Skip to Accessibility Tools Skip to Content Skip to Footer

Migraine doulas wanted

Which one do you think migraineurs need most?

Empathy: the intellectual identification with or vicarious experiencing of the feelings, thoughts, or attitudes of another.

Sympathy: sharing the feelings of another, compassion

Compassion: a feeling of deep sympathy and sorrow for another who is stricken by misfortune, accompanied by a strong desire to alleviate the suffering

Pity: sympathy evoked by the suffering, distress, or misfortune of another, often leading one to give relief or aid or to show mercy.

Even when we discover those rare human gems who are actually supportive, migraineurs still feel alone and misunderstood. Generally it’s because people feel sympathy, have compassion, or take pity on us. Not many of us experience true empathy.

Nowhere is this more blatant than in the popular statement,

“If you’ve never had a migraine, you just don’t get it.”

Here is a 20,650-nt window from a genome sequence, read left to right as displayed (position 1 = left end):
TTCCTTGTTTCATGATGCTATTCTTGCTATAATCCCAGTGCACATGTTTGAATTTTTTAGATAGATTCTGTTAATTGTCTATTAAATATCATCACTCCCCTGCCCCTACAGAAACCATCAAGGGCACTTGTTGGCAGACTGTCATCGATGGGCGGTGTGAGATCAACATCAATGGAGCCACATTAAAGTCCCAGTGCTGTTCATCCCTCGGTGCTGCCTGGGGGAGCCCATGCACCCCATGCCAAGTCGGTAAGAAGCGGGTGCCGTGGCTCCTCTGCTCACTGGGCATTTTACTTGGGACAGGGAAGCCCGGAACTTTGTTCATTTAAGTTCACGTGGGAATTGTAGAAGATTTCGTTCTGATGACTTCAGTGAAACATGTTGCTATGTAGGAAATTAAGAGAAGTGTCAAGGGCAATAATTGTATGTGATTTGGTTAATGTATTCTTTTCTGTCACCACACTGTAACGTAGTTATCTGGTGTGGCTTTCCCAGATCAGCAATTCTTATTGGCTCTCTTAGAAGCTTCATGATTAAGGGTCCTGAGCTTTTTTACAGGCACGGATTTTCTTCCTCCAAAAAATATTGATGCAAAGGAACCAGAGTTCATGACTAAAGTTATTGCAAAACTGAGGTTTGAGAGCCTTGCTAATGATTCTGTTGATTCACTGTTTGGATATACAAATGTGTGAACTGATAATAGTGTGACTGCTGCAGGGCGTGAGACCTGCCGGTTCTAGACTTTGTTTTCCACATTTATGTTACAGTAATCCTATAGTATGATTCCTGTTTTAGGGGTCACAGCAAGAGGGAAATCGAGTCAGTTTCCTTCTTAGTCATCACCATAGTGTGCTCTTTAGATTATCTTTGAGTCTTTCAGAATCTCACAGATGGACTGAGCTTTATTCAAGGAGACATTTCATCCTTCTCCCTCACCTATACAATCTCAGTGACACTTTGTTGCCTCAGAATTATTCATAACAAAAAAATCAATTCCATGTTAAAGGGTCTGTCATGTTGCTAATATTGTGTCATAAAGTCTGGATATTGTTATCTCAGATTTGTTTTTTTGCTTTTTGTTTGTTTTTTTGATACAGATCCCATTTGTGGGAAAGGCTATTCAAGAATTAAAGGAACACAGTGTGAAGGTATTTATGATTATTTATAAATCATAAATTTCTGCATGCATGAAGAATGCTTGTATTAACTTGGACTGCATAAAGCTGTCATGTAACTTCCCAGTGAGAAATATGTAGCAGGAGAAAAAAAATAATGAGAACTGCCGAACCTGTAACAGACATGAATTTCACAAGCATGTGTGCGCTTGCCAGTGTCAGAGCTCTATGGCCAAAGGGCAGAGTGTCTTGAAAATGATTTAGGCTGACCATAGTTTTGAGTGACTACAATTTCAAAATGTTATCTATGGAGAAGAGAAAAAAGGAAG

That simple statement tells us a lot about what migraineurs need and aren’t getting. It’s a polarizing statement that comes from an “us versus them” mindset.  Attachment theory teaches us that this mindset only happens after repeated attempts to connect, be understood, and accepted. Polarization is a last-ditch effort at self-protection after all attempts to connect have failed. It comes from a deep wound inside the spirit of almost every migraineur.

Many migraineurs have been subjected to years of not being taken seriously. We have been accused of faking it, having a mental illness, or just “seeking attention”. Over and over again we are told, “There is nothing more I can do for you.” We have lost jobs, friends, family, and so much more. Comedians use our suffering as the punch line of jokes, making us a target for ridicule. Certain drugs are advertised in such a way that makes us look like we are not trying hard enough if that drug doesn’t work for us. We are tired and the only fuel many of us have left is anger.